Yesterday I read this article titled “Are you reading too many books by straight white men?” by Martin Daubney on The Telegraph’s website – I think it misses the point a bit. It talks about a feminist writer who has challenged herself and other people to stop reading books by “straight white cisgendered male authors for a year” and then goes onto question “do such outspoken attacks on white men constitute some form of sexism – or even racism?” The answer to that is no – you can’t be racist to a white person because racism is based on those with privilege and power oppressing others – white people have the power so can’t be oppressed. And the same goes with sexism, men have the majority of power so cannot be oppressed.
Yes I believe we should all be free to choose what books we read and many people read the blurb and choose a book based on that, not based on whether the author is a man or a woman, white or black.
But the problem is that publishing, like many media industries, is biased to white people and to men. It’s not by chance as to which books are put on the stands near the door of Waterstones so you see them as soon as you walk into the shop. It’s not luck as to which books are on the tables in the middle of the room, or placed at eye-level on the shelves instead of close to the floor where it’s a bit more awkward and inconvenient for someone browsing to see.
Yes I often pick up books because the cover catches my attention and the blurb sounds interesting and I don’t consider who the author is. But I’m sure if I googled the author on my phone I’d find they were white and/or a man most of the time.
You have to make a bit of effort to read diversely because those diverse authors are not put in front of you. Authors who are a person of colour, authors whose work has been translated from their native language to English, and authors who are a part of the LGBT community, they are very rarely put on the tables in the middle of a bookshop – or if they are, it’s just one diverse author in the sea of white and/or male authors.
I’m not saying that white men can’t write diverse stories with LGBTQIA characters or characters who have a disability – its fiction, we can all make things up and imagine different worlds and different lives. But authors who have a different background to “the norm” can bring a better understanding to those stories and give points of view that we might not have thought of.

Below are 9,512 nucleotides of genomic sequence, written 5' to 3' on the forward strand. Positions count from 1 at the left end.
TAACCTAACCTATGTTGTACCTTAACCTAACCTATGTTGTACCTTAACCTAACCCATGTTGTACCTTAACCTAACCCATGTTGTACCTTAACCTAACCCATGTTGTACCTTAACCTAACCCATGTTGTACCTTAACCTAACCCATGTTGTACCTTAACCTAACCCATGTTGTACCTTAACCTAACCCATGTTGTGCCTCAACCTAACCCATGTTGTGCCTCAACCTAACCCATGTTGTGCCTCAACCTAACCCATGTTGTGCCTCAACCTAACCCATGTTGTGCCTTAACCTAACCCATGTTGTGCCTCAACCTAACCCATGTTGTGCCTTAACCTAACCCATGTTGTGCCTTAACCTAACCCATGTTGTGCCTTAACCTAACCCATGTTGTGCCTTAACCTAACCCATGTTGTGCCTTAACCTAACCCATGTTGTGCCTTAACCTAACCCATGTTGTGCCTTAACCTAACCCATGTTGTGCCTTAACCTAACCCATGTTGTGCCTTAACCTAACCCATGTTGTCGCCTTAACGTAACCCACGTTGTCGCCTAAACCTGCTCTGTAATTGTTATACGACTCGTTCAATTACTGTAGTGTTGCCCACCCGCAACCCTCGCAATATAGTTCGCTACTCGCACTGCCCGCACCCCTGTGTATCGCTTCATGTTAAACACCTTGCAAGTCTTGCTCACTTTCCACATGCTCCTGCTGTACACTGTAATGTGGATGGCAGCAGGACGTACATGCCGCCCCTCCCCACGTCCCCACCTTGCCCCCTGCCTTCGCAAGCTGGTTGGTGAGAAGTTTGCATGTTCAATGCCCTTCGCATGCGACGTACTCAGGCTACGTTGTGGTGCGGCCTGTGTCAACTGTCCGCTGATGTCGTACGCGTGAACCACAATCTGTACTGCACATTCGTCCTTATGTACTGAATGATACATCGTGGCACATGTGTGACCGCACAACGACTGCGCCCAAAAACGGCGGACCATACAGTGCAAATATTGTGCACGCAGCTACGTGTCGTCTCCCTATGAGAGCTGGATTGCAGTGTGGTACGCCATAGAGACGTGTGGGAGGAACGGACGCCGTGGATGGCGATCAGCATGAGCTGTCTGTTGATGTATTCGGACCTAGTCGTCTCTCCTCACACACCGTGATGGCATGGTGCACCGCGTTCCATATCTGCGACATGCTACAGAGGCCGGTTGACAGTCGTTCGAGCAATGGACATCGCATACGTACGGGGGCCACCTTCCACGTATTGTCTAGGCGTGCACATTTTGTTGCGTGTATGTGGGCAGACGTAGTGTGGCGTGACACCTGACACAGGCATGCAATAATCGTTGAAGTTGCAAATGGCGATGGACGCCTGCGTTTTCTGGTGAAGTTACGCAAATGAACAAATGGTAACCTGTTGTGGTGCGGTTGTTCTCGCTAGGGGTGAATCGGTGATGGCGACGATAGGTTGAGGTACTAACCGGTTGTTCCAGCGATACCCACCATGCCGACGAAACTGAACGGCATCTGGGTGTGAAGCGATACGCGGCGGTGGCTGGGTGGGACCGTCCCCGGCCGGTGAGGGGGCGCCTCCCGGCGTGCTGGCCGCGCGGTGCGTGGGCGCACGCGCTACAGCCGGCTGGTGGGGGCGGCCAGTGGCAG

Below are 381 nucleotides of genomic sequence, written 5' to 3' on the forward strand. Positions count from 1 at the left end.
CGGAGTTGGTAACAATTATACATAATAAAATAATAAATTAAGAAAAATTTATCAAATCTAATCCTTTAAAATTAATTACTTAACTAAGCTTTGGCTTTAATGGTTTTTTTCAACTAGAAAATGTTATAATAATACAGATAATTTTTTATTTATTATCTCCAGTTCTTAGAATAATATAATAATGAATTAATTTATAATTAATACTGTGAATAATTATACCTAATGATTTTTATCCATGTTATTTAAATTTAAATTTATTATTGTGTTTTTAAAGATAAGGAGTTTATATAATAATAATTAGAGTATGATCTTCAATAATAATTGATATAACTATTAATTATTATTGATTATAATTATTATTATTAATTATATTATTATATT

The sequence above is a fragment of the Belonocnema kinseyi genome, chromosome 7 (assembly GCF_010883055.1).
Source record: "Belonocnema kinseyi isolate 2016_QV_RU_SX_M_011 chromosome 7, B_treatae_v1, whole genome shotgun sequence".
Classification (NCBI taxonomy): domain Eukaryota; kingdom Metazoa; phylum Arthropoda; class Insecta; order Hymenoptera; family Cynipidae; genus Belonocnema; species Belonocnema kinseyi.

This year I want to read more diversely. I want my reading to be split pretty evenly between male authors and female authors (which at the moment I am) and I want to read more from authors of colour (I’m still working on that part). I want to read stories about LGBT characters and characters who don’t look like me and who live in different countries. Reading is a great way to get a better understanding of the world and the people in it I (generally) understand the people who look and act like me, I want to learn more about how other people act.
If some writers or bloggers or social media users want to try and not read any books by white, straight men for a while, even for a year, let them. It’s hardly going to hurt book sales – if anything it may show a growth in other areas in terms of genre and authors background. Let people read what they want to read, but don’t turn those who want to read more diversely into some sort of white, straight man hating monster. Also, reading diversely doesn’t mean you never ever read a book by a white man again, you just read a lot of different books by different people – including white men if you so wish.